Thousands of content creators are about to have serious issues with Logan Paul beyond making fun of suicide. YouTube has released an update to their policies and gone over their changes in this blog post they sent out late yesterday, detailing new measures they can now take to "prevent harm" to the YouTube community. Below is a snippet from those guidelines, in which you can see YouTube has basically set it up so they have a built-in Panic button to eject anyone from a partnership they deem unfit.
We've long had a set of Community Guidelines that act as rules of the road for what creators can share on our platform and a set of Ad-Friendly Guidelines for what they can monetize. We also have a system of strikes we use to enforce those guidelines which can ultimately result in a channel's termination. But in very rare instances, we need a broader set of tools at our disposal that can be used more quickly and effectively than the current system of guidelines and strikes.
Today, we're outlining additional steps we may take beyond our current strike systems when channels upload videos that result in widespread harm to our community of creators, viewers and advertisers.
- Premium Monetization Programs, Promotion and Content Development Partnerships. We may remove a channel from Google Preferred and also suspend, cancel or remove a creator's YouTube Original.
- Monetization and Creator Support Privileges. We may suspend a channel's ability to serve ads, ability to earn revenue and potentially remove a channel from the YouTube Partner Program, including creator support and access to our YouTube Spaces.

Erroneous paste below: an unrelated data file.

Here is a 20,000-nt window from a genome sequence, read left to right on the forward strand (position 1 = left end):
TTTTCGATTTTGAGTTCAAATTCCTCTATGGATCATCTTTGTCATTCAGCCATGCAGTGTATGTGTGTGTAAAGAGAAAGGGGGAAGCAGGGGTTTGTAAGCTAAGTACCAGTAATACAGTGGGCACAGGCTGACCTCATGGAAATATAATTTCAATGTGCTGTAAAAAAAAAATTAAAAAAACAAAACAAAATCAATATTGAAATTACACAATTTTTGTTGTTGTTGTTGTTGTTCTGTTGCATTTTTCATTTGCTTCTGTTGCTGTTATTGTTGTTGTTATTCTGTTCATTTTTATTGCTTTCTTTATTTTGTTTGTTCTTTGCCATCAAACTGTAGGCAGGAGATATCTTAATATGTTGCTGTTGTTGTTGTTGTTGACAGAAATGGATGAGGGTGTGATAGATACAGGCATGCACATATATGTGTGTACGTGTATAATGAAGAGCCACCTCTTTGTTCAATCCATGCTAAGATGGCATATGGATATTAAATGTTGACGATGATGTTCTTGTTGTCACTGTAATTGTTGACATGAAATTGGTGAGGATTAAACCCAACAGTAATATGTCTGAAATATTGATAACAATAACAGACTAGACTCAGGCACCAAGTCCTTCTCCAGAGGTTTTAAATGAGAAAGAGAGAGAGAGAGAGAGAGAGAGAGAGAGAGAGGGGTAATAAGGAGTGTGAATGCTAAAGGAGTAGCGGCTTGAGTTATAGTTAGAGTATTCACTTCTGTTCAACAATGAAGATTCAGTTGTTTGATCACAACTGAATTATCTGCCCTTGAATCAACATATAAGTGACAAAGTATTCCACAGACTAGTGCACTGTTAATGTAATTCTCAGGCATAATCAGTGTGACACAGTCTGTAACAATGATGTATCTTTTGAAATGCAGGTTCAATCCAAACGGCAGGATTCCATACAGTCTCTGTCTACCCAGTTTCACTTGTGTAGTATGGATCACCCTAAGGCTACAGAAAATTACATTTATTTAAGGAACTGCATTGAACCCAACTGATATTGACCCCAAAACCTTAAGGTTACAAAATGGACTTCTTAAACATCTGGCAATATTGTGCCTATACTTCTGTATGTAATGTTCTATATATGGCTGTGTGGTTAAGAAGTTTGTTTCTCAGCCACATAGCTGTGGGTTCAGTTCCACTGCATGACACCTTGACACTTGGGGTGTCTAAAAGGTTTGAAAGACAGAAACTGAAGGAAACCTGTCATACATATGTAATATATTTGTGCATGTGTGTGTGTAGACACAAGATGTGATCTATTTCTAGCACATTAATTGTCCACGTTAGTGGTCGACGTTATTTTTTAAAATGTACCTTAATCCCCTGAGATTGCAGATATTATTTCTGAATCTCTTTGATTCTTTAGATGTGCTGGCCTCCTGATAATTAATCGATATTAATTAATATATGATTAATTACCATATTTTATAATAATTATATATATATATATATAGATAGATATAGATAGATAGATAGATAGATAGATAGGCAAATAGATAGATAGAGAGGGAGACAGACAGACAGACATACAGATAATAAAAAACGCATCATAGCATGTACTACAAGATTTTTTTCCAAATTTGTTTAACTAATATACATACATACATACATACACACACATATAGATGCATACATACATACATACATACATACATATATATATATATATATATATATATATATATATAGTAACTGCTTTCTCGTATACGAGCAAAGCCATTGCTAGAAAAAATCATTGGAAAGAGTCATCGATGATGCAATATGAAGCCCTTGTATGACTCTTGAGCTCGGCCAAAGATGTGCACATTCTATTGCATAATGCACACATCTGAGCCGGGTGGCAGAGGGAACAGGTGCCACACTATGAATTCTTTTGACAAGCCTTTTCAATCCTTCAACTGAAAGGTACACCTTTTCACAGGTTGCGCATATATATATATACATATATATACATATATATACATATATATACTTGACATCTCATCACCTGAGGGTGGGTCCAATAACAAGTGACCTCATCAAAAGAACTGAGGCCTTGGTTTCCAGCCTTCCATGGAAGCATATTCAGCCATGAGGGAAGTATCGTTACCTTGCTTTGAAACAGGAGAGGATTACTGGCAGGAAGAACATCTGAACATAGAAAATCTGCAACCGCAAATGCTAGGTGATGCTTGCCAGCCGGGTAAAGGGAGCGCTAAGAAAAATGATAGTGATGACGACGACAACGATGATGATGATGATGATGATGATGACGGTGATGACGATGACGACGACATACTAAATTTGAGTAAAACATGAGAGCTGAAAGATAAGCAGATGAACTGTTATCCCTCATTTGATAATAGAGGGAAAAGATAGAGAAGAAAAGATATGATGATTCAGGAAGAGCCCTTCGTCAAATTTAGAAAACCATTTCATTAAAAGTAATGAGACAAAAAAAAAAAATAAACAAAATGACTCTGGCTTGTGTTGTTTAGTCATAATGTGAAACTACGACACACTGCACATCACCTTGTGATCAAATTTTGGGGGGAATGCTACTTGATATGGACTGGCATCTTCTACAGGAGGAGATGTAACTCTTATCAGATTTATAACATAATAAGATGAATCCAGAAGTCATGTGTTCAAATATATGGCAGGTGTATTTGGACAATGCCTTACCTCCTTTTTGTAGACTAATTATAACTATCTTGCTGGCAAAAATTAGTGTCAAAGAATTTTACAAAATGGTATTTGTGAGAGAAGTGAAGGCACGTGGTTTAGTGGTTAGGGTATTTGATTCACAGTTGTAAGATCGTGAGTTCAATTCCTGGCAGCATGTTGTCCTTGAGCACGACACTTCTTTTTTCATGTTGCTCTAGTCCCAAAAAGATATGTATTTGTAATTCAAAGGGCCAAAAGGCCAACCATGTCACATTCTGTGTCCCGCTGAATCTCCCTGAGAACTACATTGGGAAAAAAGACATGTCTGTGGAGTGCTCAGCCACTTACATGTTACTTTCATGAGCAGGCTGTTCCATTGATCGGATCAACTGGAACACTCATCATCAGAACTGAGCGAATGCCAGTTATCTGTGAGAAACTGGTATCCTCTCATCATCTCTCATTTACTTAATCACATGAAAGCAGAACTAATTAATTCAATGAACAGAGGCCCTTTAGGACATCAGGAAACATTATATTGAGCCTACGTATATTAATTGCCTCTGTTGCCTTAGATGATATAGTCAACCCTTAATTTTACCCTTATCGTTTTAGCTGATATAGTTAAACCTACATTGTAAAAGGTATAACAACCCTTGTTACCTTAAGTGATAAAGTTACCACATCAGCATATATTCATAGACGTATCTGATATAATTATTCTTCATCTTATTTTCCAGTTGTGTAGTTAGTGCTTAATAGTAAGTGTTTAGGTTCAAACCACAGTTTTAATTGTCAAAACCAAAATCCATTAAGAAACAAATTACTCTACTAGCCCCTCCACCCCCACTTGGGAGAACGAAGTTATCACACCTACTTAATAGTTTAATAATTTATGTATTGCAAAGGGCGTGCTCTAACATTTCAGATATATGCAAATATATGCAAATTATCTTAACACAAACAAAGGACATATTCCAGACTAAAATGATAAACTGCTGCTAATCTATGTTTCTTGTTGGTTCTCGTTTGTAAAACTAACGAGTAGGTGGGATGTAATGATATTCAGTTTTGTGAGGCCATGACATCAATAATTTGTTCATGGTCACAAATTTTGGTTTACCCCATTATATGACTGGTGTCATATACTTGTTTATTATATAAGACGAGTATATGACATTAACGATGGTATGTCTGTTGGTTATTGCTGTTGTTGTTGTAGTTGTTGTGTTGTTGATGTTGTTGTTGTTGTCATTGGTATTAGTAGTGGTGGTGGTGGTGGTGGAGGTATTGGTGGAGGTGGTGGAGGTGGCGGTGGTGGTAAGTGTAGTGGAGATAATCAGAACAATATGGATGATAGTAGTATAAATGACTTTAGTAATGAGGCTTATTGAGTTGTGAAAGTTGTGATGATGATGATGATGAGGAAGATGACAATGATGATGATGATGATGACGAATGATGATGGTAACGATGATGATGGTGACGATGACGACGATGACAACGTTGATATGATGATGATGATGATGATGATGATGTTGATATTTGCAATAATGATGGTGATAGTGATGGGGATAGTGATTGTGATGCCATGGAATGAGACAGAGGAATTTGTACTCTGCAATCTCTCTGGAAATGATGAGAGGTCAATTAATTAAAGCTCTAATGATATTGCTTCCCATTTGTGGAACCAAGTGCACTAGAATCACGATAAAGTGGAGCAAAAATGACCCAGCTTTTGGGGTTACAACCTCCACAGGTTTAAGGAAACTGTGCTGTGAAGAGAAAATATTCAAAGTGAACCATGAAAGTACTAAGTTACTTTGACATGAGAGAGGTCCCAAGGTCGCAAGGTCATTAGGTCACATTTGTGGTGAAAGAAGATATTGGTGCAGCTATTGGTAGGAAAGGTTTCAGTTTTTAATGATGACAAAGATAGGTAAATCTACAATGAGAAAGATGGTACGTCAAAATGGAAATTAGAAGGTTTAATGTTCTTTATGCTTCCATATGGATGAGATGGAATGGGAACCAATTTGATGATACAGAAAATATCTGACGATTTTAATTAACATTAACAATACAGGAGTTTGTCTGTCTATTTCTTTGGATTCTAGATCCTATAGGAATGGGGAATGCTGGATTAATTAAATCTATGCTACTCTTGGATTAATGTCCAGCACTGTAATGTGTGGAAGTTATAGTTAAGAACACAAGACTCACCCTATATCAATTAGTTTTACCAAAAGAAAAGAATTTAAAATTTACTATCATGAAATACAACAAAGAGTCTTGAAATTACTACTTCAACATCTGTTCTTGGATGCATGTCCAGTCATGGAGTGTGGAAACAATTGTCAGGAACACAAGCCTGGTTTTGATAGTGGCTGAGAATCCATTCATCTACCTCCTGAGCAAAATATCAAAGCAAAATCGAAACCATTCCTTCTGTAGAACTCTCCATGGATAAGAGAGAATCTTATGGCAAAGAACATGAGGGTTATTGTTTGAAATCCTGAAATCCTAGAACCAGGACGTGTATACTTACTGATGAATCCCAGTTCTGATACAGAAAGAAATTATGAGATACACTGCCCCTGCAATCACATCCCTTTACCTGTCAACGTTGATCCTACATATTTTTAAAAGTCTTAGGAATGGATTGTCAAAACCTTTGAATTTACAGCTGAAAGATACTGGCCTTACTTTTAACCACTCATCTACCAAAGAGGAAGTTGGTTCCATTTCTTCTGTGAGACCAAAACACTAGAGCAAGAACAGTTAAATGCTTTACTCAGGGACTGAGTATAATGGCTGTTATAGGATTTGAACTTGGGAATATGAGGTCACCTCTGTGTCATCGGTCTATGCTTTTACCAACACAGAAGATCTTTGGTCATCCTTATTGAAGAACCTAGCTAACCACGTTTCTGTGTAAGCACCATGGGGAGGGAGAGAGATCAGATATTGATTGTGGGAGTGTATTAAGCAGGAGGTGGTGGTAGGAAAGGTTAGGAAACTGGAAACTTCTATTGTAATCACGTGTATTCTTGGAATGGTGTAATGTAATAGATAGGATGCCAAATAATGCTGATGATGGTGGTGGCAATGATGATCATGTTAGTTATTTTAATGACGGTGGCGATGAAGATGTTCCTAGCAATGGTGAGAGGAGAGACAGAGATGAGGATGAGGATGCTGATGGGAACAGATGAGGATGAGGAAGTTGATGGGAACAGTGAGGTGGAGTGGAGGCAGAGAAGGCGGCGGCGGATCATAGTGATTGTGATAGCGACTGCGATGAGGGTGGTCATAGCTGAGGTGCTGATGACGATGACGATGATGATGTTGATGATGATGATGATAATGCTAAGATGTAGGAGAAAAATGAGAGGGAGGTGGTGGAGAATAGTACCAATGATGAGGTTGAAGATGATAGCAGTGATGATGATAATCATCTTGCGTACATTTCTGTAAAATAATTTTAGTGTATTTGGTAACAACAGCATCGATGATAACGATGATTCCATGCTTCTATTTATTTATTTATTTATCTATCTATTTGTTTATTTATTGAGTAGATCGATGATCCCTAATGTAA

- Video Recommendations. We may remove a channel's eligibility to be recommended on YouTube, such as appearing on our home page, trending tab or watch next.
So why is this a problem for other channels? Like all forms of art and entertainment, content is subjective. What you find offensive may not phase me and vice versa, but that's part of being exposed to different kinds of content on YouTube and figuring out your taste. Clearly what Logan Paul did was horrendous, and some of the videos he followed up with showed he didn't learn a thing, so it's clear why he's getting kicked off of partnership status. However, it stands to reason that somewhere down the road, YouTube could use this as their own "Get Out Of Jail Free" Card and kill partnerships with other channels that, while they might not be breaking any guidelines, their content could be deemed questionable for any number of reasons. And with the new policies being vague in certain areas, it's pretty clear at some point this could be used as an excuse to simply cut ties and stop paying out high-profile channels who may be getting a bigger slice of the pie than YouTube may want to pay out.
So if your favorite YouTube channel suddenly finds themselves out of the partnership program and totally demonitized for creating the content they always have, you now know which "maverick" to hold responsible.